“I don’t have a problem, whichever you decide. I’m going to prosecute cases regardless of how it’s organized. I don’t have any faith in the new board as currently proposed,” Mulholland said.
Commissioner Norton commented, “We had a drug squad here several years ago and it went sour, and now we’ve had problems with Mitchell County, but it looks like we could put together something right after two bad experiences.”
Chairman Burns added, “We’ve already started on protective turf. If there is a reason why the sheriff and police chief don’t want the district attorney involved, I’d like to know.”
Norton added, “It will not be successful until we get the buddy-buddy and politics out of it.”
The District 3 commissioner also expressed his view that if the Whigham police chief was going to serve on the governing board, then the city of Whigham should be required to help fund the drug squad. Moye said that Whigham Mayor Jimmie Laing understood, but like the commissioners and Cairo officials, he wanted to see a proposed budget, which Moye said was not complete.
Chairman Burns briefed the board on a letter that had been transmitted to the Mitchell County Board of Commissioners that Grady County would cease to fund the SWGA Drug Task Force effective June 30, 2009. Grady County’s portion of the multicounty drug squad funding is $120,000 annually.
Moye added that a local drug squad would not be eligible for federal funding as the SWGA Drug Task Force is since it would not be a multijurisdictional effort.
District 2 Commissioner Charles Renaud reminded commissioners of the county’s opportunity to apply for Community Oriented Policing grants offered through the recently passed federal stimulus bill which would cover the base salary of three law enforcement officers for three years. “That is another option to consider,”Renaud commented.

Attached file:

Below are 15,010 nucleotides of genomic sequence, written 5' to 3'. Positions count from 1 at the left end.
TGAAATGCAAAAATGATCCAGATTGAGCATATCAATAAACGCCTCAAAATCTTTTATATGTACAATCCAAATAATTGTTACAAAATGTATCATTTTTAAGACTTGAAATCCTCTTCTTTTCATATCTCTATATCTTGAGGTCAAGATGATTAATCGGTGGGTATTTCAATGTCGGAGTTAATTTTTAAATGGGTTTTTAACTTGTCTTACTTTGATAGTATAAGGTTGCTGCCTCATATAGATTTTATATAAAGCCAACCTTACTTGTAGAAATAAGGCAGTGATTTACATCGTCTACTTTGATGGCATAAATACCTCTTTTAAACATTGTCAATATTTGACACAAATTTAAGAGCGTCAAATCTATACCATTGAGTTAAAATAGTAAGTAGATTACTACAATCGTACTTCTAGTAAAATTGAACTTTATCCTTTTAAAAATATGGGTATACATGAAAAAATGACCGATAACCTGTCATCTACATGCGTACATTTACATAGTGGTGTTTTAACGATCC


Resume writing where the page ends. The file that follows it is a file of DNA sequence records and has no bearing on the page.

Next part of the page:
Renaud also encouraged the district attorney and all other parties involved in the discussions regarding a proposed new drug squad to “check your ego at the door.” The district 2 commissioner said that the ultimate goal is to make Grady County the most “unpleasant place in the world to be for drug dealers. If we can apply some pressure, the drug dealers are like cockroaches, they’ll leave,” he added.
Chairman Burns instructed Moye to convey the opinion of the board that the district attorney should be included on the governing board of the local drug squad if a squad is organized. “If the councils agree, he will be part of it,” Burns said.
Moye and Cairo City Manager Chris Addleton are in the process of developing a proposed operating budget for a local squad, but no date has been set for a follow-up meeting.
In a related item, the district attorney advised the board of his desire to appropriate 10 percent of all drug forfeitures to a scholarship program to be offered to Grady County students. According to Mulholland, all students with perfect attendance records will be put into a lottery for a $1,000 scholarship. Chairman Burns suggested the money should be rolled back into the war on drugs, but Mulholland said that under Georgia law it is the district attorney’s discretion how the funds are to be spent. “As good as the program sounds, and it sounds good to me, but it sounds better to turn back that money into the drug program,” Burns stated. After discussing the matter, the board agreed with Mulholland to pilot the program for one year. The district attorney also informed commissioners that he would not seek additional funding for his operating budget for the county’s next fiscal year.